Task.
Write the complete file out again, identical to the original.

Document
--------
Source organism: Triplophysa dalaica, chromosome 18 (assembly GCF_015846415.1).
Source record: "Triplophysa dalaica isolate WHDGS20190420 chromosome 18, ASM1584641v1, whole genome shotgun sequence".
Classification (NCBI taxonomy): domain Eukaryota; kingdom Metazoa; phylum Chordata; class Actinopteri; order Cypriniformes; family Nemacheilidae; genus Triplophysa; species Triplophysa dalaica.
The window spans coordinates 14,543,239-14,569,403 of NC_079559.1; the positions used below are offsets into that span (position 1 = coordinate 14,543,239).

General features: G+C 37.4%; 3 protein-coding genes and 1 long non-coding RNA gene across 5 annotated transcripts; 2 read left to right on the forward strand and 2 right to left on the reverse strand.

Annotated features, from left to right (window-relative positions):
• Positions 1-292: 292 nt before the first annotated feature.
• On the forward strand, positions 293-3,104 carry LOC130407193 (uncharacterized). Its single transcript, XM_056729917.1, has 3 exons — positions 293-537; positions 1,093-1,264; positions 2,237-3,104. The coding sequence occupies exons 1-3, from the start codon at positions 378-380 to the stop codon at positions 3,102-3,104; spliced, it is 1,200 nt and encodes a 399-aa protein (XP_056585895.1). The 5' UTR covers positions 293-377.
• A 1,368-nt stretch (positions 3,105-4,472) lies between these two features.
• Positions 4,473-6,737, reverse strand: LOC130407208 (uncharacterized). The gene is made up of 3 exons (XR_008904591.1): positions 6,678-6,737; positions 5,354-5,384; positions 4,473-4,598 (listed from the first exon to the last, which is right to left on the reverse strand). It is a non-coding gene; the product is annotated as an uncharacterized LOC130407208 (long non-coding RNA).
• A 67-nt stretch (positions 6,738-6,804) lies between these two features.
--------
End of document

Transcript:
Source organism: Triplophysa dalaica, chromosome 18 (assembly GCF_015846415.1).
Source record: "Triplophysa dalaica isolate WHDGS20190420 chromosome 18, ASM1584641v1, whole genome shotgun sequence".
Classification (NCBI taxonomy): domain Eukaryota; kingdom Metazoa; phylum Chordata; class Actinopteri; order Cypriniformes; family Nemacheilidae; genus Triplophysa; species Triplophysa dalaica.
The window spans coordinates 14,543,239-14,569,403 of NC_079559.1; the positions used below are offsets into that span (position 1 = coordinate 14,543,239).

General features: G+C 37.4%; 3 protein-coding genes and 1 long non-coding RNA gene across 5 annotated transcripts; 2 read left to right on the forward strand and 2 right to left on the reverse strand.

Annotated features, from left to right (window-relative positions):
• Positions 1-292: 292 nt before the first annotated feature.
• On the forward strand, positions 293-3,104 carry LOC130407193 (uncharacterized). Its single transcript, XM_056729917.1, has 3 exons — positions 293-537; positions 1,093-1,264; positions 2,237-3,104. The coding sequence occupies exons 1-3, from the start codon at positions 378-380 to the stop codon at positions 3,102-3,104; spliced, it is 1,200 nt and encodes a 399-aa protein (XP_056585895.1). The 5' UTR covers positions 293-377.
• A 1,368-nt stretch (positions 3,105-4,472) lies between these two features.
• Positions 4,473-6,737, reverse strand: LOC130407208 (uncharacterized). The gene is made up of 3 exons (XR_008904591.1): positions 6,678-6,737; positions 5,354-5,384; positions 4,473-4,598 (listed from the first exon to the last, which is right to left on the reverse strand). It is a non-coding gene; the product is annotated as an uncharacterized LOC130407208 (long non-coding RNA).
• A 67-nt stretch (positions 6,738-6,804) lies between these two features.